By DALE LUMA
THE State is looking to collect a US$2 (about K7) per tonne waste disposal fee and a two per cent social licence fee for the K18.4 billion Wafi-Golpu gold and copper mine in Morobe, according to the Mineral Resources Authority (MRA).
Managing director Jerry Garry told The National that this was part of additional fiscal instruments that the state negotiation team had imposed on the term sheet for negotiations of a mining development contract.
Garry said negotiations between the state and developers were expected to reconvene next week with the completion of a mining development contract expected in the next two months followed by a decision to grant or refuse the Special Mining Lease (SML) application.
“In as far as Wafi-Golpu is concerned, we have been waiting for an independent financial modelling to be done by our external experts in government forum.
“The technical team has come back to us in late December with an updated financial model for the Wafi-Golpu project.
“We were specifically asking for additional fiscal instruments that the state negotiation team has imposed in the term sheet for negotiations of a mining development contract.”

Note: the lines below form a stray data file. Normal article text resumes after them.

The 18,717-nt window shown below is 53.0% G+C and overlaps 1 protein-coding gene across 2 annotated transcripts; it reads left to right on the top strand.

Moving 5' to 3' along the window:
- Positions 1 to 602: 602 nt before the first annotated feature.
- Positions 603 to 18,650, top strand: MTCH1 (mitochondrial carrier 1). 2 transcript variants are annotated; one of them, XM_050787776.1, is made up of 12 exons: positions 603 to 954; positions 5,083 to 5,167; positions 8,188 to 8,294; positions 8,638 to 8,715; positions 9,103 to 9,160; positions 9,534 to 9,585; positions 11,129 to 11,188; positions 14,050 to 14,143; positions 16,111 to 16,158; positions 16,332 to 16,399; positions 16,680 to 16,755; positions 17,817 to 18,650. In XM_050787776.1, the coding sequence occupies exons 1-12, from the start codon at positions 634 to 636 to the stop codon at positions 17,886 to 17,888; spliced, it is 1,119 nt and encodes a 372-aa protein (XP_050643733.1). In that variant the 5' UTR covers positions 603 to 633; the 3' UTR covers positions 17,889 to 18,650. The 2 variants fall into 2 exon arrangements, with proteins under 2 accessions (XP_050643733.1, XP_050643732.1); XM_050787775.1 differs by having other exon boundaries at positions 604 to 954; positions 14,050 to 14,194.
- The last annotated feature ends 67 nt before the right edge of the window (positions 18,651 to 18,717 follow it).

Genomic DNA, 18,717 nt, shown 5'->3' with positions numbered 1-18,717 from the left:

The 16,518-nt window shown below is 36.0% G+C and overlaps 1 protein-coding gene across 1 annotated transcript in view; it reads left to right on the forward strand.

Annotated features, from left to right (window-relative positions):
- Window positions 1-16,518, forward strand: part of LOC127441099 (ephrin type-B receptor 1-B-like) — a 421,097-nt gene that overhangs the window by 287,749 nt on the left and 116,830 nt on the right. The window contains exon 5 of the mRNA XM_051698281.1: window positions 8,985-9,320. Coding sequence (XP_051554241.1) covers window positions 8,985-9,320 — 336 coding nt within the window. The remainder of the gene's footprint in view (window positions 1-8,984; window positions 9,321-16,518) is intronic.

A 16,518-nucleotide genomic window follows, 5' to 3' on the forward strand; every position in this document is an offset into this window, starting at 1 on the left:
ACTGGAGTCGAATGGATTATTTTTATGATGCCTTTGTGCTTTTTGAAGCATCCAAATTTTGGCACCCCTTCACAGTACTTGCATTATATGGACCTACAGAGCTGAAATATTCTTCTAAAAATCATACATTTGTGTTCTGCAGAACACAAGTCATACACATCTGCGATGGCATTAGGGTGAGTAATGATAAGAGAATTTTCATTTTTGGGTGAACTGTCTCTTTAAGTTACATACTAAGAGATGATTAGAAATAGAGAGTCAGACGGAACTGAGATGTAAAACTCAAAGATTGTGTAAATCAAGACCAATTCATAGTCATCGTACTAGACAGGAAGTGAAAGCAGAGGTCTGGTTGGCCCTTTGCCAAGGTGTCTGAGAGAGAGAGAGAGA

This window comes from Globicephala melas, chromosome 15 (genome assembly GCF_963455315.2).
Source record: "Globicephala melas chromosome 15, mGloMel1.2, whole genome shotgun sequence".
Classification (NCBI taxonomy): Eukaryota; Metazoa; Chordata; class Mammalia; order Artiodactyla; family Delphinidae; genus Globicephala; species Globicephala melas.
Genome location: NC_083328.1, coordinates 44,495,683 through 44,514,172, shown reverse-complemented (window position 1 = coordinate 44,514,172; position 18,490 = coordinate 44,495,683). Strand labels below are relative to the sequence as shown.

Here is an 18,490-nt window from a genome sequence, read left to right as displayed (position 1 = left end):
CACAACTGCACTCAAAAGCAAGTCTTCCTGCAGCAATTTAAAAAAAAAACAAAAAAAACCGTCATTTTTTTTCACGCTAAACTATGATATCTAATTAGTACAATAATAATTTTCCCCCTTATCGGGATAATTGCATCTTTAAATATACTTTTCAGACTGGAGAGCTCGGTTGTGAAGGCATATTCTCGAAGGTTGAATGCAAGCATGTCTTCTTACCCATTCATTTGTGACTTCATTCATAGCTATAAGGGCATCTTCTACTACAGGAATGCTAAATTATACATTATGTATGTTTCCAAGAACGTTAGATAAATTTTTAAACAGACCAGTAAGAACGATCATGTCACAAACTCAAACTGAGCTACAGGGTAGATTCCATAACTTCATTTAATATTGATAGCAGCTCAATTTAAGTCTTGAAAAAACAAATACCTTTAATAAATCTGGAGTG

Garry said there were some fiscal instruments outside of the existing laws that the State wanted to see outside of the mining development contract.
“Two of the instruments are what we termed as a US$2 per tonne fee for the waste disposal fee to cover essentially what is termed as financial assurance,” he said.
“Financial assurance is demanded in every mining project because in the event of a sudden mine closure, the money will be used by the government for demobilising and cleaning up the mining operation.
“We recognise that mines do not close as and when according to the planned schedule.
“As part of the mine closure obligations and best global practice adopted around the world, in light of the fact that there can be sudden closures and many governments around the world ask operators to set aside funds. So for that they have imposed US$2 per tonne on the waste disposal that will be paid by the operators.
“That’s a new fiscal instrument outside of the existing law that has been introduced into the term sheet for the mining development contract.
“The other is called the two per cent social licence fee.
“The state negotiation is looking at imposing a two per cent social licence fee based on annual gross revenue of the total value of mineral export for social licence.”
Garry said the two per cent social licence fee that would generate revenue to meet the social obligation for mining communities and relieve the State from this obligation.
By DALE LUMA